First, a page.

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Steve Jurvetson CCIf an application is occasionally timing out, or experiencing inconstant performance shouldn’t we consider it “down or unavailable”?  

Years ago I walked into a meeting with a customer and as the CIO walked in he asked his staff what their prime directive was. Not skipping a beat they all in unison stated "To provide a reliable and consistent computing environment". As I worked with this customer I discovered that this was a regular/normal event in meetings.

I asked a staff member later over lunch what exactly this mantra meant to them. He described it in the context of his car. While he might want to modify his car to go 200mph, it was more important to have a car that could get him to work on time every day, and not spontaneously slow down or crash on occasion even if on the other 4 days out of the week he would have a 2 minute commute.

Hybrid Storage works by the combining the speed of flash with slow but lower cost for capacity magnetic media to deliver a fast cost effective storage. There are a lot of tricks to try to hide the slower disk (Write being Coalesced together, large read cache and read ahead cache algorithms) but fundamentally there will be workloads where read IO must be served from the magnetic disks and this will introduce a certain variability. We call these requests where the read request was not in the cache a "cache miss". As these misses ad up, the magnetic disks can become a bottleneck. There may be confusion about this in the industry but hybrid storage systems fundamentally can not cheat the laws of physics.

The end result is inconsistency. Is some caches a huge number of end user queries on an application may be lighting fast. When data in an untouched region is requested however things can change. When a Doctor pulls up an old patient note and responses go from 1-2 seconds, to 2 minutes there is a noticeable shift in end user experience.  Sometimes this difference in experience is acceptable. Other times it will result in countless calls to the Helpdesk and lost productivity of expensive resources. You can put a rocket on an ordinary passenger car to make it go 200mph but it can only sustain that for a certain length of time.

As a former storage admin I am familiar with the endless tricks we employed to try to make magnetic disks perform consistently. We used wide striping and placed data on the outside (faster spinning) part of the disks. We deployed smarter and smarter DRAM and NVRAM caching systems. We used log structured file systems and data structures (and the expense of streaming read performance). We partitioned cache, and adjusted its block size. we used various "nerd knobs" of adjusted data reduction features for specific pools or workloads or caches. Much like trying to make my 4 cylinder mid sized passenger car drive 200MPH, you eventually hit a wall of diminishing returns. Hybrid is not the path forward for business critical applications that need highly consistently latency.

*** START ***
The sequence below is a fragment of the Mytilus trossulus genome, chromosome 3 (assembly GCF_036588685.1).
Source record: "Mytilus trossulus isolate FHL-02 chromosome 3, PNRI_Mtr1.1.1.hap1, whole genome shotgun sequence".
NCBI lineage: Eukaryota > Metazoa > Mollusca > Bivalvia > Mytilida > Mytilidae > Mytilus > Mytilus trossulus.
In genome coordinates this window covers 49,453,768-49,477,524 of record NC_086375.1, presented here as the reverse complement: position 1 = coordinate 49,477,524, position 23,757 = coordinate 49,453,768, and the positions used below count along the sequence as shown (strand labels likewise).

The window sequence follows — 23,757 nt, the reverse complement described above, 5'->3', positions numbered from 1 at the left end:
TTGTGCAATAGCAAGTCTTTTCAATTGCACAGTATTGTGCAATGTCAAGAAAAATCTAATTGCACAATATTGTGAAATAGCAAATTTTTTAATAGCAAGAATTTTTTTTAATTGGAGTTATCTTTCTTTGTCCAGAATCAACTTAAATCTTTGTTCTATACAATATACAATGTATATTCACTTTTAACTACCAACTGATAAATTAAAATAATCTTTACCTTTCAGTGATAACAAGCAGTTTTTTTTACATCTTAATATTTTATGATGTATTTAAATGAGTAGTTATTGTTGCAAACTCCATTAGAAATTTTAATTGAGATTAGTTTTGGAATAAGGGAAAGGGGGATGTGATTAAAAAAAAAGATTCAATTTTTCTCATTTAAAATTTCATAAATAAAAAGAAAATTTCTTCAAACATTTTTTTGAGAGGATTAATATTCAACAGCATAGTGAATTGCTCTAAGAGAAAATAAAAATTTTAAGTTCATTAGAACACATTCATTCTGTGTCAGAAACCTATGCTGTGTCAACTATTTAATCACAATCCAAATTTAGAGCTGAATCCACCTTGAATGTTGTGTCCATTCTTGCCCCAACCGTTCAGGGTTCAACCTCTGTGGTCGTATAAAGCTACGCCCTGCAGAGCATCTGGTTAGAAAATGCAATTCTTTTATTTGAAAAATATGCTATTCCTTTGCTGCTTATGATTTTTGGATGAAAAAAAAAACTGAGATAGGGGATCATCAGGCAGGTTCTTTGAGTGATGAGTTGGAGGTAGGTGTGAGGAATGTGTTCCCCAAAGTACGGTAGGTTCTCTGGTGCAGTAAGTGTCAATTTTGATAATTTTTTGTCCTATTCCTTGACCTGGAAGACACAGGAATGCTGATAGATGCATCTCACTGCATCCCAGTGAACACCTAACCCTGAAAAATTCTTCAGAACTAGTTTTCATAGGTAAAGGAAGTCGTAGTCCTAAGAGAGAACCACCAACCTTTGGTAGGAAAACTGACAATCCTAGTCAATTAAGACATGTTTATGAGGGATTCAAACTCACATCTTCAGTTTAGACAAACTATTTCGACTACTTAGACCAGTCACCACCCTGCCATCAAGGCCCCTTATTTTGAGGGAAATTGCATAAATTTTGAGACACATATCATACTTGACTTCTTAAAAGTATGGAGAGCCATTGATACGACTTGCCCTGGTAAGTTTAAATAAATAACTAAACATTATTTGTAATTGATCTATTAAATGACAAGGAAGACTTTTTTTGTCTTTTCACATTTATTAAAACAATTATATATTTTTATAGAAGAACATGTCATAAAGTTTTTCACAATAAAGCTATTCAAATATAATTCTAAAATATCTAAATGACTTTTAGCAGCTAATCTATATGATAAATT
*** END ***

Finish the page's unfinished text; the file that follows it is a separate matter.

All fast all of the time

How do we transition to seamless, consistent low latency and the amazing end user experiences that come with it?

Despite claims to the contrary the only real solution to this problem is to move away from magnetic storage to persistent memory such as flash. All flash systems can deliver amazing low latency for even the most exotic of  workloads like in memory databases.  Previously all flash was reserve for only the most important applications for cost reasons, but now things are changing.  The good news is Virtual SAN's space efficiency features can make all flash cheaper than competing hybrid solutions. While Bugatti's have held their value, the price of all flash Virtual SAN has come down quite a bit. If you have not looked at an All Flash Virtual SAN with these new features you may be shocked at how cost effectively you can deliver reliable and consistent infrastructure to more users and applications.

John Nicholson is a Senior Technical Marketing Manager in the Storage and Available Business Unit. He can be found on Twitter @Lost_Signal.

The picture of the Beetle is from Steve Jurvetson and is licensed under CC BY-SA 2.0
The picture of the Bugatti is from 
Alexandre Prévot and licensed under CC BY-SA 2.0